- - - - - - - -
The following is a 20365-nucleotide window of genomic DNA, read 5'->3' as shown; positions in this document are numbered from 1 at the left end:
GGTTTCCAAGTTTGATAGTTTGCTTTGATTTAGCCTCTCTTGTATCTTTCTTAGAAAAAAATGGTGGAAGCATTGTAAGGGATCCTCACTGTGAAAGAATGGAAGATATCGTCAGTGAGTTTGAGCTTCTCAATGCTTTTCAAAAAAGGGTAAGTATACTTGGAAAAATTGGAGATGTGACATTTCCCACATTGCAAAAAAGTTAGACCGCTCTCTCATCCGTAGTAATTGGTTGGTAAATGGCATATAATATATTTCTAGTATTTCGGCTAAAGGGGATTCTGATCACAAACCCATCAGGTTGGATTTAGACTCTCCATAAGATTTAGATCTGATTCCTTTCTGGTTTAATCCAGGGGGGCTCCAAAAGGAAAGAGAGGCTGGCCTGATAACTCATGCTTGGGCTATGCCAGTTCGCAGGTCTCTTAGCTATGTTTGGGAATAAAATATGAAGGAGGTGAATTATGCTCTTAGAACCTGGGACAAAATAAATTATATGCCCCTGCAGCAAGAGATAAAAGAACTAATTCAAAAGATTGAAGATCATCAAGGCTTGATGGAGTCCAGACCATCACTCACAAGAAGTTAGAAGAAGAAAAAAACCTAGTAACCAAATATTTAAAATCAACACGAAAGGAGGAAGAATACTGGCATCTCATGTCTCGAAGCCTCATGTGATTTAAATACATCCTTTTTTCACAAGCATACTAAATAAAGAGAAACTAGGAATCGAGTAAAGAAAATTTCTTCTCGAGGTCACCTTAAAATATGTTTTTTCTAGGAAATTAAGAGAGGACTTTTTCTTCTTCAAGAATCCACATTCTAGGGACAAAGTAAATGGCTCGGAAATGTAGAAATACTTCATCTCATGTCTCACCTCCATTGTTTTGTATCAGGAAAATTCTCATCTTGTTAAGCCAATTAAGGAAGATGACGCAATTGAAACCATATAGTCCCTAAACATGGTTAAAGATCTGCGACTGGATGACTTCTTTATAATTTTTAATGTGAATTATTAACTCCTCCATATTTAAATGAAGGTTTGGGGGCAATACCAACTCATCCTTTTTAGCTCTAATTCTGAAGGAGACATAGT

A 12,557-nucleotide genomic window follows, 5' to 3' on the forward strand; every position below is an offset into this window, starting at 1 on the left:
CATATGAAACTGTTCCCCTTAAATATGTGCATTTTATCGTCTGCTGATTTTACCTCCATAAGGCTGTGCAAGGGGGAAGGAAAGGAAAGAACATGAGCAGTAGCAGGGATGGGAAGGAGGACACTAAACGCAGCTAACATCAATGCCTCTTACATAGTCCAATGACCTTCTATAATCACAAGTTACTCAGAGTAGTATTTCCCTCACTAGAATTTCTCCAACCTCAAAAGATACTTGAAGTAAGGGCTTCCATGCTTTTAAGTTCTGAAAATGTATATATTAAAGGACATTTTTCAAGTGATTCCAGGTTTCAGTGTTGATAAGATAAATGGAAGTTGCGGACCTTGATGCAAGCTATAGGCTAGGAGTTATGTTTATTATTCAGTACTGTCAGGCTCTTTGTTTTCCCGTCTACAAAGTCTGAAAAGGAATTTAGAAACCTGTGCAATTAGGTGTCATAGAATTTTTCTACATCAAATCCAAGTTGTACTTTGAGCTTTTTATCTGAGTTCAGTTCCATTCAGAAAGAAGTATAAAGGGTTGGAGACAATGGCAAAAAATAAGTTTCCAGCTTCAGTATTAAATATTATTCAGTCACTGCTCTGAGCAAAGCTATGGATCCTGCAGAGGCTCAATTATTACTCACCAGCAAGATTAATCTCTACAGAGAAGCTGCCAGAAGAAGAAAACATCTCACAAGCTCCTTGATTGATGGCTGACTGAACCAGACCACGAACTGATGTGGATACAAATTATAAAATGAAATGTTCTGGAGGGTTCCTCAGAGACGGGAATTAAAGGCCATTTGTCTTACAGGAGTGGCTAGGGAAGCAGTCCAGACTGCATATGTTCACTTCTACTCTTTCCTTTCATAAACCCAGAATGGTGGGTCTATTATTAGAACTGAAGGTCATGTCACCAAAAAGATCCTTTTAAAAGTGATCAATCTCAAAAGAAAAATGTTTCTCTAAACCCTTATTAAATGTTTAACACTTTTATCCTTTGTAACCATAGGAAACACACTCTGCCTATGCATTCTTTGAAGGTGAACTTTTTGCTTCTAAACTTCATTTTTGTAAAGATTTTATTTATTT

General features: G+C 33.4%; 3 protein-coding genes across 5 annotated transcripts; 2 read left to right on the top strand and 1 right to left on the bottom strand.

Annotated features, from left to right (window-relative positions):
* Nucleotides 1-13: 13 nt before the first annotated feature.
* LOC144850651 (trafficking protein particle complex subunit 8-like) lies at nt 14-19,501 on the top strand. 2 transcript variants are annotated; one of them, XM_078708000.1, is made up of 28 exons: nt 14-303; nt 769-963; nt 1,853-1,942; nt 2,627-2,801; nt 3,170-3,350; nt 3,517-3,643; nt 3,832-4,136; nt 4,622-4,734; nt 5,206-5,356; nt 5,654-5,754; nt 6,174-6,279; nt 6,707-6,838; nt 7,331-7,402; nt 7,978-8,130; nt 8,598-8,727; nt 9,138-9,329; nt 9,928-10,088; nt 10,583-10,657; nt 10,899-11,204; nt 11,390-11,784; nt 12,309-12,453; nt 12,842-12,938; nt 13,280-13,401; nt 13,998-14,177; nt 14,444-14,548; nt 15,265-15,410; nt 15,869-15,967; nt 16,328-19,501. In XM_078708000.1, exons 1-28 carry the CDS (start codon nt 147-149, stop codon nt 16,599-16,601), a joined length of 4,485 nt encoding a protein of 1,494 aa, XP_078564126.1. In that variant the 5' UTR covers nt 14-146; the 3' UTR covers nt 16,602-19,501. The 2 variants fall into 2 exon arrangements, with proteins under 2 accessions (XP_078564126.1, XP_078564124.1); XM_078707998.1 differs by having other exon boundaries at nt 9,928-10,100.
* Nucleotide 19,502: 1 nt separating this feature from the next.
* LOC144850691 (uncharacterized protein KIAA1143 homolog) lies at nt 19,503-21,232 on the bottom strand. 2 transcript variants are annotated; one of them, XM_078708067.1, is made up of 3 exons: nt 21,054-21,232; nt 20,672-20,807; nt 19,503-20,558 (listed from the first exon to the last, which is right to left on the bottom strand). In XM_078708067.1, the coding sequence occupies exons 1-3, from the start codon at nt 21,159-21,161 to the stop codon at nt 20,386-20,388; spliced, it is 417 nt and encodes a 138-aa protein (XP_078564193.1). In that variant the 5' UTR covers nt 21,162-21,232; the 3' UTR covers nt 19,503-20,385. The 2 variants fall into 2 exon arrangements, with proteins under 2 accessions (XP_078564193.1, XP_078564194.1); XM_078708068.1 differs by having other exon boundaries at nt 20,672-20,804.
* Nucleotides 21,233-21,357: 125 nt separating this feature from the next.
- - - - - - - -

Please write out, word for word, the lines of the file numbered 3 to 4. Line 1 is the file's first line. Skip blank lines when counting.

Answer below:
A 12,557-nucleotide genomic window follows, 5' to 3' on the forward strand; every position below is an offset into this window, starting at 1 on the left:
CATATGAAACTGTTCCCCTTAAATATGTGCATTTTATCGTCTGCTGATTTTACCTCCATAAGGCTGTGCAAGGGGGAAGGAAAGGAAAGAACATGAGCAGTAGCAGGGATGGGAAGGAGGACACTAAACGCAGCTAACATCAATGCCTCTTACATAGTCCAATGACCTTCTATAATCACAAGTTACTCAGAGTAGTATTTCCCTCACTAGAATTTCTCCAACCTCAAAAGATACTTGAAGTAAGGGCTTCCATGCTTTTAAGTTCTGAAAATGTATATATTAAAGGACATTTTTCAAGTGATTCCAGGTTTCAGTGTTGATAAGATAAATGGAAGTTGCGGACCTTGATGCAAGCTATAGGCTAGGAGTTATGTTTATTATTCAGTACTGTCAGGCTCTTTGTTTTCCCGTCTACAAAGTCTGAAAAGGAATTTAGAAACCTGTGCAATTAGGTGTCATAGAATTTTTCTACATCAAATCCAAGTTGTACTTTGAGCTTTTTATCTGAGTTCAGTTCCATTCAGAAAGAAGTATAAAGGGTTGGAGACAATGGCAAAAAATAAGTTTCCAGCTTCAGTATTAAATATTATTCAGTCACTGCTCTGAGCAAAGCTATGGATCCTGCAGAGGCTCAATTATTACTCACCAGCAAGATTAATCTCTACAGAGAAGCTGCCAGAAGAAGAAAACATCTCACAAGCTCCTTGATTGATGGCTGACTGAACCAGACCACGAACTGATGTGGATACAAATTATAAAATGAAATGTTCTGGAGGGTTCCTCAGAGACGGGAATTAAAGGCCATTTGTCTTACAGGAGTGGCTAGGGAAGCAGTCCAGACTGCATATGTTCACTTCTACTCTTTCCTTTCATAAACCCAGAATGGTGGGTCTATTATTAGAACTGAAGGTCATGTCACCAAAAAGATCCTTTTAAAAGTGATCAATCTCAAAAGAAAAATGTTTCTCTAAACCCTTATTAAATGTTTAACACTTTTATCCTTTGTAACCATAGGAAACACACTCTGCCTATGCATTCTTTGAAGGTGAACTTTTTGCTTCTAAACTTCATTTTTGTAAAGATTTTATTTATTT